When you got married, you did it with the intention of building a life together with your spouse. You meant what you said when you said your vows, determined to make a good life together. Unfortunately, even the best intentions are not always realized. Sometimes the best decision you can make is to get divorced. Divorce is never easy, and it can become emotionally charged and complicated. This is especially the case when it comes to dividing up marital debts as a part of the divorce settlement. So how do you go about doing that?
Coming to an Agreement vs a Court Decision
There are generally two processes through which marital debts can be divided during a divorce settlement. The first is when the two parties agree amongst themselves as to how the marital debts will be divided. When that happens, the court will include the agreement in the divorce settlement. The second option happens when an agreement is unable to be reached. In that case, the court will do its best to equitably divide the marital debts between them.
Joint marital debts are debts that are incurred for the benefit of the family as a whole. In the case of joint debts, both spouses are generally considered responsible for them. Joint credit cards are a common example of a joint debt that a couple might incur (regardless of whether one spouse used the card more than the other). This can be a little scary sometimes, since it prevents you from having more complete control over your finances. You may want to try removing your name from joint credit cards and bank accounts to minimize your risk and maintain as much control over your individual finances as possible.
Not all marital debts are jointly incurred. Some are personal debts. As the name suggests, these debts are the type that are in the name of one spouse only. An example of what is commonly considered a personal debt, traditionally, is one party’s student loan debt, unless there is an agreement to the contrary regarding that debt. In deciphering what is a personal v. martial debt, one can be waking a very blurry line, it can be confusing. Just because a couple has separate credit cards does not necessarily mean the credit card debt is automatically considered personal and non-marital.
Some property debts may bleed into the category of joint debts. After all, it’s not uncommon for both spouses to be named on things like houses and vehicles. Even if a spouse’s name is not on the title to the marital home, that does not mean the house is not marital property, to be equitably divided, nor does it mean the spouses name who is not on the title to the home is not responsible for any debts pertaining to the home. If a home was purchased during the marriage with marital funds, it is, usually, a marital asset and a marital debt, regardless of whose name is on the title. Same can be said for personal vehicles, recreational vehicles, etc.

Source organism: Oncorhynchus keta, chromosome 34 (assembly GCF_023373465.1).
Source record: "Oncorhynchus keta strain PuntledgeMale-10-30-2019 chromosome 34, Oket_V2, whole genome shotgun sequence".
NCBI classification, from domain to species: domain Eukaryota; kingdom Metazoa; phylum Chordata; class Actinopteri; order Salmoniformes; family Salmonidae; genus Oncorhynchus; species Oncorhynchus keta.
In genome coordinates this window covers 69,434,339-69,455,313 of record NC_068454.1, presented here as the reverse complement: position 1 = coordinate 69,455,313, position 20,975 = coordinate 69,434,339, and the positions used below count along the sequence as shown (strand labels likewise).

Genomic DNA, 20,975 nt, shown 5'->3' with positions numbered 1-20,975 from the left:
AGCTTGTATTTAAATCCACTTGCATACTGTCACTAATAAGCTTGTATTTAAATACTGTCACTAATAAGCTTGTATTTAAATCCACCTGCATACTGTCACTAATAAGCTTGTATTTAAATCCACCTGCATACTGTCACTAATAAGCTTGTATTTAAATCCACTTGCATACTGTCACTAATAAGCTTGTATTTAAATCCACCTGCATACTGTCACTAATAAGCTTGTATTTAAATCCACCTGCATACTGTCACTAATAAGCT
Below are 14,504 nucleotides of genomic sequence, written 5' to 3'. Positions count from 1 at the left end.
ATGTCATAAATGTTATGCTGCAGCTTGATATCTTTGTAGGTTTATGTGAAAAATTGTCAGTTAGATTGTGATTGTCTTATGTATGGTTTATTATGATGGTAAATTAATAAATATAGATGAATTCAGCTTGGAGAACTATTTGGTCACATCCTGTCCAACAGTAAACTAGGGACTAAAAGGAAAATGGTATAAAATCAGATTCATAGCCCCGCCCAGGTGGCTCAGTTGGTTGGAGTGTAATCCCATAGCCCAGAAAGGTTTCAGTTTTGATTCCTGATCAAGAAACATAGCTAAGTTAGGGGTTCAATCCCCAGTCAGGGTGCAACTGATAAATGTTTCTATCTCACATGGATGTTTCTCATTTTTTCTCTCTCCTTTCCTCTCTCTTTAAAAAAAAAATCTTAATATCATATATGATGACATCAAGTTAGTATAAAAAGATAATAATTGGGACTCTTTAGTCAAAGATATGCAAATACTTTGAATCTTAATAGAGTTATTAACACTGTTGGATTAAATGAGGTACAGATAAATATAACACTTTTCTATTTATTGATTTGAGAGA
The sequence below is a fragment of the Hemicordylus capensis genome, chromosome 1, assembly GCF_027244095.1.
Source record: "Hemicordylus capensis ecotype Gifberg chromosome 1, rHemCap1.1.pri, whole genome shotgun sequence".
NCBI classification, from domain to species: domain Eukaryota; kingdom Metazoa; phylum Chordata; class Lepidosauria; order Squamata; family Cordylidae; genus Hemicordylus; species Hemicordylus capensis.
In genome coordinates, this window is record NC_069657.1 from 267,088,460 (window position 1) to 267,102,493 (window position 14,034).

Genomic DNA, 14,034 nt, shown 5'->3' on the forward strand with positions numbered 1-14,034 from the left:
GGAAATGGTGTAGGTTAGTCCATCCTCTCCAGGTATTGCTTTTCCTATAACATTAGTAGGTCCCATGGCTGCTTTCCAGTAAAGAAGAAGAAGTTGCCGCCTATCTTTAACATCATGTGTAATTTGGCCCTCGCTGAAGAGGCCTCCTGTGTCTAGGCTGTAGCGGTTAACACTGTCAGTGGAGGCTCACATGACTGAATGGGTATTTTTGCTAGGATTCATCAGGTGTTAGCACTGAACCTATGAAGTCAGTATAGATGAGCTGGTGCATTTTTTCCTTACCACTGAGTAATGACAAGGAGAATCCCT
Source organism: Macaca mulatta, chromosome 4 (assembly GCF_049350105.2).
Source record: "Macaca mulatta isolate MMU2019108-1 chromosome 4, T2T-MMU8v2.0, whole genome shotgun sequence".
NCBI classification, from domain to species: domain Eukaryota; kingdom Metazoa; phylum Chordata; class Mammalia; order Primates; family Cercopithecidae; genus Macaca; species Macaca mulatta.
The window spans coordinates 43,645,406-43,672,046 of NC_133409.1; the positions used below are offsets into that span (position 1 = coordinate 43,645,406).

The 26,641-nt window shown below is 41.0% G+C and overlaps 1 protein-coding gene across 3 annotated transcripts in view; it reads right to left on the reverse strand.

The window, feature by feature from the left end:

Who is and isn’t Bound by the Court Order
You might think that once marital debts are divided in the divorce settlement and made official by way of court order that everything is cut and dried and that will be the end of it. In a majority sense, that will hopefully be the case. Both you and your ex-spouse are bound by the court order to be financially liable for debts as assigned by the court order and are expected to act accordingly.
Not everyone is bound by the court order though. For example, creditors aren’t always required to honor the division of debts in the divorce settlement. This is regardless of whether they have been made aware of the court order or not. Because of this, they could still seek payments from you, forcing you to go to your ex-spouse to try to get the money to resolve the debt. The exception to this is debt incurred from medical expenses for minor children. Those creditors must honor the division of debt, so long as they’ve been provided with a copy of the court order.
Money can easily become a touchy, tricky subject during divorce proceedings. As difficult as it can be to discuss, it’s important to talk about how marital debts will be divided in the divorce settlement. The good news is that it’s not something you have to try to resolve with your spouse all by yourselves. Our skilled family law attorneys can help you with every part of your case, including negotiating a fair division of marital debts. Just Law’s experienced family law attorneys are committed to delivering family-oriented, results-driven representation. You can trust that we’ll do everything we can to ensure that the division of marital debts in your divorce settlement goes as smoothly and peacefully as possible.